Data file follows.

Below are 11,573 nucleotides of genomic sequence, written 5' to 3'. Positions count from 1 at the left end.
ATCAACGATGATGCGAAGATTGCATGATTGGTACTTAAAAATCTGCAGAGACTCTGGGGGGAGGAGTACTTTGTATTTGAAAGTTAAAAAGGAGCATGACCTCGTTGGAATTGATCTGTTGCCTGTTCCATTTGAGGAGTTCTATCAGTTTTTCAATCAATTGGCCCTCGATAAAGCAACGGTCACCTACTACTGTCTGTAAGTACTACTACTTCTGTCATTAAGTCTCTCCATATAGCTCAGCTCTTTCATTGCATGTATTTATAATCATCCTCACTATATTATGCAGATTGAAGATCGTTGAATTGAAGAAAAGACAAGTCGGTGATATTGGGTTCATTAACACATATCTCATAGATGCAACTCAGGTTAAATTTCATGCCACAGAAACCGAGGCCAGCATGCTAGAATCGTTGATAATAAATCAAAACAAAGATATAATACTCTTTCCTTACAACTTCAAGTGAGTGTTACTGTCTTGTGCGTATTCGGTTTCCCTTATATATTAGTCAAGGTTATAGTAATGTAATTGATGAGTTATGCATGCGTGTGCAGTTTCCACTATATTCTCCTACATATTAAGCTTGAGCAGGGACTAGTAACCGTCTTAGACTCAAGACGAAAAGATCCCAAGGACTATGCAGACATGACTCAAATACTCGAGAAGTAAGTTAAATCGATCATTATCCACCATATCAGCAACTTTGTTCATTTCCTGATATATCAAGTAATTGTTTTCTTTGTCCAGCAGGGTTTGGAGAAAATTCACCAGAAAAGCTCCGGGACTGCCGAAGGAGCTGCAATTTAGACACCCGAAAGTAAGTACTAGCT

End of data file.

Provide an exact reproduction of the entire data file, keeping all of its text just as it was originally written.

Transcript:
Below are 11,573 nucleotides of genomic sequence, written 5' to 3'. Positions count from 1 at the left end.
ATCAACGATGATGCGAAGATTGCATGATTGGTACTTAAAAATCTGCAGAGACTCTGGGGGGAGGAGTACTTTGTATTTGAAAGTTAAAAAGGAGCATGACCTCGTTGGAATTGATCTGTTGCCTGTTCCATTTGAGGAGTTCTATCAGTTTTTCAATCAATTGGCCCTCGATAAAGCAACGGTCACCTACTACTGTCTGTAAGTACTACTACTTCTGTCATTAAGTCTCTCCATATAGCTCAGCTCTTTCATTGCATGTATTTATAATCATCCTCACTATATTATGCAGATTGAAGATCGTTGAATTGAAGAAAAGACAAGTCGGTGATATTGGGTTCATTAACACATATCTCATAGATGCAACTCAGGTTAAATTTCATGCCACAGAAACCGAGGCCAGCATGCTAGAATCGTTGATAATAAATCAAAACAAAGATATAATACTCTTTCCTTACAACTTCAAGTGAGTGTTACTGTCTTGTGCGTATTCGGTTTCCCTTATATATTAGTCAAGGTTATAGTAATGTAATTGATGAGTTATGCATGCGTGTGCAGTTTCCACTATATTCTCCTACATATTAAGCTTGAGCAGGGACTAGTAACCGTCTTAGACTCAAGACGAAAAGATCCCAAGGACTATGCAGACATGACTCAAATACTCGAGAAGTAAGTTAAATCGATCATTATCCACCATATCAGCAACTTTGTTCATTTCCTGATATATCAAGTAATTGTTTTCTTTGTCCAGCAGGGTTTGGAGAAAATTCACCAGAAAAGCTCCGGGACTGCCGAAGGAGCTGCAATTTAGACACCCGAAAGTAAGTACTAGCT